James Watt didn’t invent the steam engine, but he did create the world’s first modern one, and developed the means of measuring its power. In the 1760s, the Scottish inventor began tinkering with an earlier version of the engine designed by Thomas Newcomen. Newcomen’s design required constant cooling down and re-heating, wasting vast amounts of energy. Watt’s innovation was to add a separate condenser, greatly improving the engine’s efficiency. A savvy salesman, Watt knew that he needed a way to market his new product. He calculated how much power a single horse working in a mill could produce over a period of time (though many scientists now believe his estimates were far too high), a figure that he dubbed “horsepower.” Using this unit of measurement, he then came up with a figure that indicated how many horses just one of his engines could replace. The sales ploy worked—we’re still using the term “horsepower” today—and his engines soon became the industry standard, leading directly to invention of the first steam locomotive in 1804.
In 1827, the Baltimore and Ohio Railroad became the first U.S. company granted a charter for transporting both passengers and freight. However, the company struggled to produce a steam engine capable of traveling over rough and uneven terrain, instead relying on horse-drawn trains. Enter industrialist Peter Cooper: Cooper, who not coincidentally owned extensive land holdings over the proposed route of the railroad (the value of which would grow dramatically if the railroad succeeded), offered to design and build just such an engine. On August 28, 1830, Cooper’s engine, which he called the “Tom Thumb,” was undergoing testing on B&O tracks near Baltimore when a horse-drawn train pulled up alongside it and challenged Cooper (and “Tom Thumb”) to a race. Cooper accepted, and the race was on. The steam engine quickly roared into the lead, but when a belt broke loose it was forced to retire, and the horse crossed the finish line first. However, B&O executives, impressed with the massive power and speed Cooper’s engine had proven capable of, made the decision to convert their fledgling railroad to steam. The B&O became one of the most successful railways in the United States, and Cooper (with his newly minted fortune) went on to a career as an investor and philanthropist, donating the money for New York’s Cooper Union for the Advancement of Science and Art.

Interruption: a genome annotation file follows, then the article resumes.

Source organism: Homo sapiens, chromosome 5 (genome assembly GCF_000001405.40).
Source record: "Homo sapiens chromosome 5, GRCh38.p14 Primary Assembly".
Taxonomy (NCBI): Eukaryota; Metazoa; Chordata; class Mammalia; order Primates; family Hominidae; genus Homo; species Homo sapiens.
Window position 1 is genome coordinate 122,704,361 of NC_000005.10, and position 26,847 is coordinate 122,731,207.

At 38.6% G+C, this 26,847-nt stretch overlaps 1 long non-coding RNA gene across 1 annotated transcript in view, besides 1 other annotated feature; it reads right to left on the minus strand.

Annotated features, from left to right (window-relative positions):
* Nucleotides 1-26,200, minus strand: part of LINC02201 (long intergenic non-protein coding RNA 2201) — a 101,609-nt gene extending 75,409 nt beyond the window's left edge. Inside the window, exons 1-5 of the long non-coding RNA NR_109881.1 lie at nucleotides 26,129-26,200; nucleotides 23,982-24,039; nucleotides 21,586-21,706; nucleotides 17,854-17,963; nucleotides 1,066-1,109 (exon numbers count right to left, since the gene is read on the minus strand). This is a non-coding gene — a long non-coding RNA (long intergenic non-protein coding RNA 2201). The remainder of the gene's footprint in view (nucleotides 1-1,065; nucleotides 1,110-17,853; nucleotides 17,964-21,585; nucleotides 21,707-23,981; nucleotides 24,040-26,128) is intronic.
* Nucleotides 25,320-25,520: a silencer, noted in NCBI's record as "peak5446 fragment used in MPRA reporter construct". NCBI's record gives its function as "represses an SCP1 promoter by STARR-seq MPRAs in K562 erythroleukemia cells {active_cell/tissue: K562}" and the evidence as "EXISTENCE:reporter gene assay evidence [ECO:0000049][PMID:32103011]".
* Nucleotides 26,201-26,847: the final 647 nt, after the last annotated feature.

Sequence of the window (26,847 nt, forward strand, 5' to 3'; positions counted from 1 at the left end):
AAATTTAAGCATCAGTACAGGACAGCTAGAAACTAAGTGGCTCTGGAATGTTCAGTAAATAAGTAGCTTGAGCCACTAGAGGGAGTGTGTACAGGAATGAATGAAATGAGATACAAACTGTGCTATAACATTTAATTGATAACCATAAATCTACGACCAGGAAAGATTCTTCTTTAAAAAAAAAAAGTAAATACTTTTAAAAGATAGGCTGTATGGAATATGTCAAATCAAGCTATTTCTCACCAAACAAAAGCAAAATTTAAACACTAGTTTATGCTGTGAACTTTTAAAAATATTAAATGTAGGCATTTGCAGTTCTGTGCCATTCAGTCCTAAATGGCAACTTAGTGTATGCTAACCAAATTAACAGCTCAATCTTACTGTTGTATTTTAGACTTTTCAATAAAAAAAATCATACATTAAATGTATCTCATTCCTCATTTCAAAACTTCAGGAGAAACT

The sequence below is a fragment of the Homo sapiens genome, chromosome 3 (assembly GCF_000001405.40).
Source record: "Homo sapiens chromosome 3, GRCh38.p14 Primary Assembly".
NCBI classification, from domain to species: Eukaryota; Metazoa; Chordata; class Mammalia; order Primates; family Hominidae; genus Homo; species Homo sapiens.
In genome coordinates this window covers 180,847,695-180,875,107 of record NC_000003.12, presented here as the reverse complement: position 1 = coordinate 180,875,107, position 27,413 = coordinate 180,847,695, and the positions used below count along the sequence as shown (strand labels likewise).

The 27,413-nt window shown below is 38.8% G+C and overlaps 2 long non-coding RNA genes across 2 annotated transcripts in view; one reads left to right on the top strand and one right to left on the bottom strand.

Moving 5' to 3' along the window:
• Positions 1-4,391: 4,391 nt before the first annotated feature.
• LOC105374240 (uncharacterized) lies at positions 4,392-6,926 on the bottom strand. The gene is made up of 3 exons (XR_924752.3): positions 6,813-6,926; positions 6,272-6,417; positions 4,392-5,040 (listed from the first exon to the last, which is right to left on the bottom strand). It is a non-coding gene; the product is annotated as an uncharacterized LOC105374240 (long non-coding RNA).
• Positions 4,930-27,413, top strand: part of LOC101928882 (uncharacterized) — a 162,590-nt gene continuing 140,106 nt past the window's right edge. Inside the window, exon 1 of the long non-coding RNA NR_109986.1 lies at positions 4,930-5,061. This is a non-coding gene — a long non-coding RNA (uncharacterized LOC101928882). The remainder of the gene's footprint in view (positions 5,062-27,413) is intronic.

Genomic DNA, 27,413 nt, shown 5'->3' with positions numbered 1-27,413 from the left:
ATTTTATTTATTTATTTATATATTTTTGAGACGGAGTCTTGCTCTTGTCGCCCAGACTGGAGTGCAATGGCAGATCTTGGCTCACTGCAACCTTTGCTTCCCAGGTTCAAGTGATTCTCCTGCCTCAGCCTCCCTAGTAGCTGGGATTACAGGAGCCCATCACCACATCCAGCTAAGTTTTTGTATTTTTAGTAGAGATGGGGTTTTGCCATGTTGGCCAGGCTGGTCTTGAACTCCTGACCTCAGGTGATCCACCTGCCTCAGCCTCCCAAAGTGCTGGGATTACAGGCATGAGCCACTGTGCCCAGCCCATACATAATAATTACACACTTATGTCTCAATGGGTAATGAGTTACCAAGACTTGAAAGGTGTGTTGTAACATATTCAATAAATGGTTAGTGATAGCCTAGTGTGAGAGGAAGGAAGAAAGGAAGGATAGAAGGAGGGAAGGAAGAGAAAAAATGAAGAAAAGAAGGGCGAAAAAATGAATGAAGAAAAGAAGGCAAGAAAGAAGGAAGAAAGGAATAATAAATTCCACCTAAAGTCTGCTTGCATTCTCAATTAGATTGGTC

Throughout the war, railroads enabled the quick transport of large numbers of soldiers and heavy artillery over long distances. One of the most significant uses of trains came after the Battle of Chickamauga in September 1863, when Abraham Lincoln was able to send 20,000 badly needed replacement troops more than 1,200 miles from Washington, D.C. to Georgia (in just 11 days) to fortify Union forces—the longest and fastest troop movement of the 19th century. Control of the railroad in a region was crucial to military success, and railroads were often targets for military attacks aimed at cutting off the enemy from its supplies. Union General William Tecumseh Sherman provided particularly adept at the art of railroad sabotage. During his infamous “March” through Georgia and the Carolinas, his men destroyed thousands of miles of Confederate rails, leaving heaps of heated, twisted iron that southerners wearily referred to as “Sherman’s neckties.”